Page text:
One of the problems of being a bloke in his sixties who has been involved in mission work and leadership in various parts of the world is that I’ve seen it all before…
To any wannabe missionaries out there; a good, prayerful, supportive home-church is absolutely vital to your work. Build up those links and don’t think you can do it on your own.
If there is a future for mission from the West, it will be shaped by those who are in their twenties and thirties today. We cannot assume that they will neatly follow in the organisational footsteps of earlier generations. Maybe they will, but I wouldn’t take it for granted.
Barnabas took Mark and disappeared from Luke’s narrative, but he entered our future marking the path for those who would be the disciples of Jesus. That path requires trust – sometimes, often times, almost every time – of those who are marked by failure in relationship.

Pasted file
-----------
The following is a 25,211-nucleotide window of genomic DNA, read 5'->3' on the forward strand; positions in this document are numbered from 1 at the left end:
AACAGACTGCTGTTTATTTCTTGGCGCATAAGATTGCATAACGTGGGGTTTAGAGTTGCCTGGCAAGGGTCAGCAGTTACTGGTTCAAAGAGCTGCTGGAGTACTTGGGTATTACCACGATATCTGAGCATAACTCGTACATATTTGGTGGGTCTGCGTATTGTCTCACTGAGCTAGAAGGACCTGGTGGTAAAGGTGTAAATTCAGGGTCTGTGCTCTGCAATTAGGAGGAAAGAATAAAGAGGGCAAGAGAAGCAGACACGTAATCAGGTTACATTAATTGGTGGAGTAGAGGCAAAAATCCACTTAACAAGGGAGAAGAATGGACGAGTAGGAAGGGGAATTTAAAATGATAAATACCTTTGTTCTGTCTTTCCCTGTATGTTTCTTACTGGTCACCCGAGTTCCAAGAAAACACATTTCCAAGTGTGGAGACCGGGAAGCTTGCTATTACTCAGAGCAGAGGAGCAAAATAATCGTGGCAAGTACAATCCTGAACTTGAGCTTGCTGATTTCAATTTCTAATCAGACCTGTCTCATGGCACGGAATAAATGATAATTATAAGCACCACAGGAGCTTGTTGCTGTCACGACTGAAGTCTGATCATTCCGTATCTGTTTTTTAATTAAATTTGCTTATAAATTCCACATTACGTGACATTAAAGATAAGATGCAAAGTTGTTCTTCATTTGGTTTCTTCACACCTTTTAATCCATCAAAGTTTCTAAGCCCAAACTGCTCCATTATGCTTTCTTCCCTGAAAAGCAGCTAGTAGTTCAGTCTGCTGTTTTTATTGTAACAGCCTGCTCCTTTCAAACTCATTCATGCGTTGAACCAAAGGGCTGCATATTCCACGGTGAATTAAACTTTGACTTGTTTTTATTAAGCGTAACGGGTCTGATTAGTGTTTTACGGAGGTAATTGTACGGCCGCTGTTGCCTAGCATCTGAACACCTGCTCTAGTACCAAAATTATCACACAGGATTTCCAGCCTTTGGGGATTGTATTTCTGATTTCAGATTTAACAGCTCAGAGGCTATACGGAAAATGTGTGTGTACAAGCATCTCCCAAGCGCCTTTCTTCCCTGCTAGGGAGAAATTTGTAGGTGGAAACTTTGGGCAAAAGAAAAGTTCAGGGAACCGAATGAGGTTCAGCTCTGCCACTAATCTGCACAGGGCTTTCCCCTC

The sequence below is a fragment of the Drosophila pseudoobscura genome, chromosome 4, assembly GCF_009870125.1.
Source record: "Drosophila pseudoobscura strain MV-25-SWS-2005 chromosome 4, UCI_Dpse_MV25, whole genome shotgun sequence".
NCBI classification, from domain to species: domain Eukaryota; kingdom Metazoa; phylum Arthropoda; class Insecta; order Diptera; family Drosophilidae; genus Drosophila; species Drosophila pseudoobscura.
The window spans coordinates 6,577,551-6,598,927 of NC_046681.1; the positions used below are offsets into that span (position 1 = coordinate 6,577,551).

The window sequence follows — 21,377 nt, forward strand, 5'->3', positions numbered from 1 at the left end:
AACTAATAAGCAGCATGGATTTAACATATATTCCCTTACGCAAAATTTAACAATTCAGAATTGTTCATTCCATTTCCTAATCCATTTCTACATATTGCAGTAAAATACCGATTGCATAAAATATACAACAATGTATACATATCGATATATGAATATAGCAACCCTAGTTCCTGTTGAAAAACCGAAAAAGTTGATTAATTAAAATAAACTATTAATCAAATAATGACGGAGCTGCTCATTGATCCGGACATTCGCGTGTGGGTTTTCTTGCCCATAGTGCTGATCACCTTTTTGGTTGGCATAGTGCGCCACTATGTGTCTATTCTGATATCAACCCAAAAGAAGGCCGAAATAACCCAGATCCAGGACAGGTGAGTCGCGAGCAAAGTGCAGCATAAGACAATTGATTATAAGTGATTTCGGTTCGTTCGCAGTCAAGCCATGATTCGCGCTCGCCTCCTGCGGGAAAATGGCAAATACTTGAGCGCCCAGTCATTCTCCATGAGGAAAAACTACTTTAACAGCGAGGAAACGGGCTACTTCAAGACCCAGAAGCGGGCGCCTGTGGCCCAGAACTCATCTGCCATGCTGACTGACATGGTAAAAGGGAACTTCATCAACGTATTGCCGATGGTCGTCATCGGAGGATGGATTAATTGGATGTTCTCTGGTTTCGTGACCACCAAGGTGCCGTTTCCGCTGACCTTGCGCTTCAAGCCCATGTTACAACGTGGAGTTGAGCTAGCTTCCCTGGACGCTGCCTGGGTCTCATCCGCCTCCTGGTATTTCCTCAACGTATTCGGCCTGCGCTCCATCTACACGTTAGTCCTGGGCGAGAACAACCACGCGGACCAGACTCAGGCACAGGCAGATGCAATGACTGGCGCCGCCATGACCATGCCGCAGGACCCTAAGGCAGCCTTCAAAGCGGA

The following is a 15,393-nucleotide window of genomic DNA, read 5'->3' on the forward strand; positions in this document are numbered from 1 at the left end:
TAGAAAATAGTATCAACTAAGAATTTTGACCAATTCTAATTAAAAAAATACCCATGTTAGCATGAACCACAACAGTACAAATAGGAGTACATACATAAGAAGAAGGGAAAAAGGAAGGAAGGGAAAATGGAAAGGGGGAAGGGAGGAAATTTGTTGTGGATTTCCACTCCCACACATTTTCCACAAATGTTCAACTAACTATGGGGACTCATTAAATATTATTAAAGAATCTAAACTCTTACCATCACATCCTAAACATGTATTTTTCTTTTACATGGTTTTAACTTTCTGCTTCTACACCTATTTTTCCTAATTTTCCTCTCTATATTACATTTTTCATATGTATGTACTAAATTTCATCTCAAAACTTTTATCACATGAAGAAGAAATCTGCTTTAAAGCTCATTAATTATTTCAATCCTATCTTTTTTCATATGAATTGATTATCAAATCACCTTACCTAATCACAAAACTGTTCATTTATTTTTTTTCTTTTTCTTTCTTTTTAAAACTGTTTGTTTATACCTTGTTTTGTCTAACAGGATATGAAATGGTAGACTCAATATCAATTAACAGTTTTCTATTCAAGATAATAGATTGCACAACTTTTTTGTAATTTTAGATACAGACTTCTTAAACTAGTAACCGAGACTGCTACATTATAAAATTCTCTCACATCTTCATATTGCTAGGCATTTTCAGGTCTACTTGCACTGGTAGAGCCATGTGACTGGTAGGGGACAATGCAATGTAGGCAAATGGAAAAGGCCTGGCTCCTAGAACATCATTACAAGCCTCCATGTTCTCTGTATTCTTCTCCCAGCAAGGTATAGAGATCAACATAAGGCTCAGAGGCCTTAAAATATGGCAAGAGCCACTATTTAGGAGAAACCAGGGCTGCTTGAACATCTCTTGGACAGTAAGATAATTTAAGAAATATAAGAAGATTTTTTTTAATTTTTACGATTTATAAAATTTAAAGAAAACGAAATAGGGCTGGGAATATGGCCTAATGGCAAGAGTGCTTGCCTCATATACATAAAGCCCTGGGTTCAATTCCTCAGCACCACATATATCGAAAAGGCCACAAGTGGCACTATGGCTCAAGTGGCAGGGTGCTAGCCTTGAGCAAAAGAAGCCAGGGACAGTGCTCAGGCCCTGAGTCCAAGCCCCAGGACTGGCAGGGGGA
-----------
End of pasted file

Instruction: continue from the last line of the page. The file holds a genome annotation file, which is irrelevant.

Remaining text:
In the long-run, it is issues such as partnership and the ability to be reflective which will determine the future fruitfulness of an agency, not its balance sheet.
Mission agencies have to submit annual reports which meet certain government standards. I have my own suggestions of what I would like them to contain.
To translate into the vernacular is therefore to recognize the significance of the local idiom; the prosaic. “In the people’s tongue lay the jewel of great price.”
Good, critical feedback on a mission agency’s activities should be absolutely central to any decision making by boards and leadership in the UK. Getting this feedback isn’t easy and it means much more than listening to the people who benefit from what you do. However, if local people are not helping set your agenda, then you are doing something very wrong.
Some mission agencies are doing very well, others rather badly.
If we were serious about the idea that mission is God’s activity and not ours, we would be much less precious about organisational boundaries.